By Rick Garcia

LOS ANGELES ( — “Why have I been working so hard to get here?” “This is not what I want to do!”

They’re only in their 20s, but already they’re disillusioned with life.

It’s known as the “quarter-life crisis”, similar to the mid-life crisis for people in their 50s – but now it’s happening to young people.

“You’re trapped in this relationship, you’re trapped in this job, you don’t really see a future for yourself,” said Carin Gorell of Self Magazine.

“The promise of our parents was we can do whatever we want,” said 26-year-old Marjorie Korn. “You find yourself a couple years later behind a desk, wondering where that promise went.”

For many, this crisis hits sometime after college, when experts say the pressure to succeed that this generation has experienced from a very early age results in an identity meltdown.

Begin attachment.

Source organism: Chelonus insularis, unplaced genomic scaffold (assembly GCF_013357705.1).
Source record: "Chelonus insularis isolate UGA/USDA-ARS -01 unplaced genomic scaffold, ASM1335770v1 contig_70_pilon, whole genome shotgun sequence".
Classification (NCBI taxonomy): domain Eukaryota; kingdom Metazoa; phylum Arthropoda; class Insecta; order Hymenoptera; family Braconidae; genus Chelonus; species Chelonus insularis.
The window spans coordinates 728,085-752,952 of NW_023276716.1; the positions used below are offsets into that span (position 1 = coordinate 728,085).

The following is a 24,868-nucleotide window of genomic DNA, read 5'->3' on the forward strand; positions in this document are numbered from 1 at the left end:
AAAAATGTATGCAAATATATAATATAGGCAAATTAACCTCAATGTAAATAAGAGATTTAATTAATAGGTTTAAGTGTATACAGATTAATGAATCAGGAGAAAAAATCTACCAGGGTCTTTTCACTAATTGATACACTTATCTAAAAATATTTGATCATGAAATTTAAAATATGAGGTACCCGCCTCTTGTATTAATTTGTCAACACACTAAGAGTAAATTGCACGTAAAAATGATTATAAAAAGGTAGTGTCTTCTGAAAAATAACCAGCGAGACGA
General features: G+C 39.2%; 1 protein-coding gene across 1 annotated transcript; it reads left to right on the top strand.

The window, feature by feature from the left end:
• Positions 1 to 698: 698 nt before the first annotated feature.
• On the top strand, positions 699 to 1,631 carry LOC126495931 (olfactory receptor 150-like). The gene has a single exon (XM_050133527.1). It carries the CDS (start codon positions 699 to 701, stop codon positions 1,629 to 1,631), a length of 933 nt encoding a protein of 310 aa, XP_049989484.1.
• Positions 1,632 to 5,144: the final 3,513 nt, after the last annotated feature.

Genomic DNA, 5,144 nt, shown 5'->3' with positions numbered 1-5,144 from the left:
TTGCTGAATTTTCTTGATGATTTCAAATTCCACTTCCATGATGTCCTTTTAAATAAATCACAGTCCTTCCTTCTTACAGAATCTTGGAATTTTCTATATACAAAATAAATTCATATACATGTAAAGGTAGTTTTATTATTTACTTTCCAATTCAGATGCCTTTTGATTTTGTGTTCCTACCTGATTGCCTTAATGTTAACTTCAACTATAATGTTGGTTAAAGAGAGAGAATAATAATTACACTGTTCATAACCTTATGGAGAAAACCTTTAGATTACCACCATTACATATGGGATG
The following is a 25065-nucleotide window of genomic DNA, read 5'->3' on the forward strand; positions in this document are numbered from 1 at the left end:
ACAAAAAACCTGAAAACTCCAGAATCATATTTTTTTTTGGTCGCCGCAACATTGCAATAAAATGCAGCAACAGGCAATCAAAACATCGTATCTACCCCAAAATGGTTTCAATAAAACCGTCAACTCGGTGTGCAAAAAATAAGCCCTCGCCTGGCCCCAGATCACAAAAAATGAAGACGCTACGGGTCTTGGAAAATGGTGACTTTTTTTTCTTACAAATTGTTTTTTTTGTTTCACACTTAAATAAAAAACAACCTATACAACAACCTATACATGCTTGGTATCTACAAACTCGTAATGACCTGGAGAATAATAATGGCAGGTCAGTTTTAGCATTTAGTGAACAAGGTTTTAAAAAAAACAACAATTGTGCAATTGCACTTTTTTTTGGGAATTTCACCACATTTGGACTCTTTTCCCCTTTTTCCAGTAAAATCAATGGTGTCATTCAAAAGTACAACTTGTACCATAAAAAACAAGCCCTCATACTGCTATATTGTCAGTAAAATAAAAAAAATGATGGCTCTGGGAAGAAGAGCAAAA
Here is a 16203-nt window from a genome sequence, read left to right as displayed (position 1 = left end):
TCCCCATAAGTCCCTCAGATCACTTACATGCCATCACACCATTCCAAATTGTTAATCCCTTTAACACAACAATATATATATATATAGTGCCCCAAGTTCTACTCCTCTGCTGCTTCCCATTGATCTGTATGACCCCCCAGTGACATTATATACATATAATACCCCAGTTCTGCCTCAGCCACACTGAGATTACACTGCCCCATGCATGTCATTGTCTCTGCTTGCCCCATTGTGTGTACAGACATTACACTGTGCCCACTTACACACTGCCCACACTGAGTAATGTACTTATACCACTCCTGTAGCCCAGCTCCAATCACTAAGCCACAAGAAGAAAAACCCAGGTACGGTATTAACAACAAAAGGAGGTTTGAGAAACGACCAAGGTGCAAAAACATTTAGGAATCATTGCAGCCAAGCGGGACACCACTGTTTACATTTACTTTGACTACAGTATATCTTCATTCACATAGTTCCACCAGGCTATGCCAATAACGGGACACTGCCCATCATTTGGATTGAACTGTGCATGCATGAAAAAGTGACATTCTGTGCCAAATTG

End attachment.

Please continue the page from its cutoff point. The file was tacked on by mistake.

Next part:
Psychiatrist Drew Ramsey says this generation has spent so much time working toward a life in the future, they’ve skipped living the moment – and now they’re exhausted and dissatisfied.

Korn decided the only way to end her quarter-life crisis was to leave everything behind and start over.

“I knew that I had to make a change,” she said. “I’m so much happier…I listened to what my insides were telling me.”

While that may not work for everyone, Ramsey said there are a few steps 20-somethings can take to help get past a quarter life crisis:

  • Start by giving themselves a break and stop putting so much pressure on themselves;
  • Accept that the future is largely unknown; and
  • It’s OK to make some mistake along the way.

All these, Ramsey says, are keys to living a fuller and happier life.


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